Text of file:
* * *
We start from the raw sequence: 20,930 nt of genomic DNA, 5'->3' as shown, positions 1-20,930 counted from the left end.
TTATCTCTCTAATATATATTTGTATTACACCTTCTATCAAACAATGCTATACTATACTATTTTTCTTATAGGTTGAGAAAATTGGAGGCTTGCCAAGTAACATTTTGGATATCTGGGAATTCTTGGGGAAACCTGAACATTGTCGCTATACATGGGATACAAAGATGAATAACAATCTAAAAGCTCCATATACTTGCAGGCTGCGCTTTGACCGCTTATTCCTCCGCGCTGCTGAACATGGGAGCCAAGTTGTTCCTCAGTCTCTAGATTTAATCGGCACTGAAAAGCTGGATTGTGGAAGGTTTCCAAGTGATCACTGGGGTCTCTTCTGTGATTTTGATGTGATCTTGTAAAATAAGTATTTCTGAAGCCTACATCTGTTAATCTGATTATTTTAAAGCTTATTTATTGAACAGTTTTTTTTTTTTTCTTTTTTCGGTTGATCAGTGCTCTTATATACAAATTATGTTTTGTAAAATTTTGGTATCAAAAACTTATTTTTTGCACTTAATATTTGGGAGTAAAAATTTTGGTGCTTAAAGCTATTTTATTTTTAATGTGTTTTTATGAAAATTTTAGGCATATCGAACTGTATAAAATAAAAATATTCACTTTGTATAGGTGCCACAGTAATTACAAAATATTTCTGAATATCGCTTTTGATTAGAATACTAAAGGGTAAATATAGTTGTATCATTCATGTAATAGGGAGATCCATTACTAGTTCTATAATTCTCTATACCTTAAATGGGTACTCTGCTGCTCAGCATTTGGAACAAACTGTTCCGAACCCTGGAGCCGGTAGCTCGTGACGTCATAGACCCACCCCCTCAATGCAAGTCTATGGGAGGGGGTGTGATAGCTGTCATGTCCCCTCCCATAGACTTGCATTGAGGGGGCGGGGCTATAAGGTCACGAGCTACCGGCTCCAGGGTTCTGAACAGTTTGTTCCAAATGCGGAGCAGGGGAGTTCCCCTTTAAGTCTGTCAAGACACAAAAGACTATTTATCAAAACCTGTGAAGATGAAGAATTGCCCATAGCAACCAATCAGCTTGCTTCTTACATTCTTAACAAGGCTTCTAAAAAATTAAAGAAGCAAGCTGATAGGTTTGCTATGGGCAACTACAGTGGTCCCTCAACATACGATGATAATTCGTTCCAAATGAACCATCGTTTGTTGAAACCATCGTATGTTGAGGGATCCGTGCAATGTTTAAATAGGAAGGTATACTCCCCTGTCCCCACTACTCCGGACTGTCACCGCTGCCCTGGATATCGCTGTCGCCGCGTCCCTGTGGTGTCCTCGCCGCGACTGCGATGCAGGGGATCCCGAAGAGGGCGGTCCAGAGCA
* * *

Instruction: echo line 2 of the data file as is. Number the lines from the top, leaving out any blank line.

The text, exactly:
TTATCTCTCTAATATATATTTGTATTACACCTTCTATCAAACAATGCTATACTATACTATTTTTCTTATAGGTTGAGAAAATTGGAGGCTTGCCAAGTAACATTTTGGATATCTGGGAATTCTTGGGGAAACCTGAACATTGTCGCTATACATGGGATACAAAGATGAATAACAATCTAAAAGCTCCATATACTTGCAGGCTGCGCTTTGACCGCTTATTCCTCCGCGCTGCTGAACATGGGAGCCAAGTTGTTCCTCAGTCTCTAGATTTAATCGGCACTGAAAAGCTGGATTGTGGAAGGTTTCCAAGTGATCACTGGGGTCTCTTCTGTGATTTTGATGTGATCTTGTAAAATAAGTATTTCTGAAGCCTACATCTGTTAATCTGATTATTTTAAAGCTTATTTATTGAACAGTTTTTTTTTTTTTCTTTTTTCGGTTGATCAGTGCTCTTATATACAAATTATGTTTTGTAAAATTTTGGTATCAAAAACTTATTTTTTGCACTTAATATTTGGGAGTAAAAATTTTGGTGCTTAAAGCTATTTTATTTTTAATGTGTTTTTATGAAAATTTTAGGCATATCGAACTGTATAAAATAAAAATATTCACTTTGTATAGGTGCCACAGTAATTACAAAATATTTCTGAATATCGCTTTTGATTAGAATACTAAAGGGTAAATATAGTTGTATCATTCATGTAATAGGGAGATCCATTACTAGTTCTATAATTCTCTATACCTTAAATGGGTACTCTGCTGCTCAGCATTTGGAACAAACTGTTCCGAACCCTGGAGCCGGTAGCTCGTGACGTCATAGACCCACCCCCTCAATGCAAGTCTATGGGAGGGGGTGTGATAGCTGTCATGTCCCCTCCCATAGACTTGCATTGAGGGGGCGGGGCTATAAGGTCACGAGCTACCGGCTCCAGGGTTCTGAACAGTTTGTTCCAAATGCGGAGCAGGGGAGTTCCCCTTTAAGTCTGTCAAGACACAAAAGACTATTTATCAAAACCTGTGAAGATGAAGAATTGCCCATAGCAACCAATCAGCTTGCTTCTTACATTCTTAACAAGGCTTCTAAAAAATTAAAGAAGCAAGCTGATAGGTTTGCTATGGGCAACTACAGTGGTCCCTCAACATACGATGATAATTCGTTCCAAATGAACCATCGTTTGTTGAAACCATCGTATGTTGAGGGATCCGTGCAATGTTTAAATAGGAAGGTATACTCCCCTGTCCCCACTACTCCGGACTGTCACCGCTGCCCTGGATATCGCTGTCGCCGCGTCCCTGTGGTGTCCTCGCCGCGACTGCGATGCAGGGGATCCCGAAGAGGGCGGTCCAGAGCA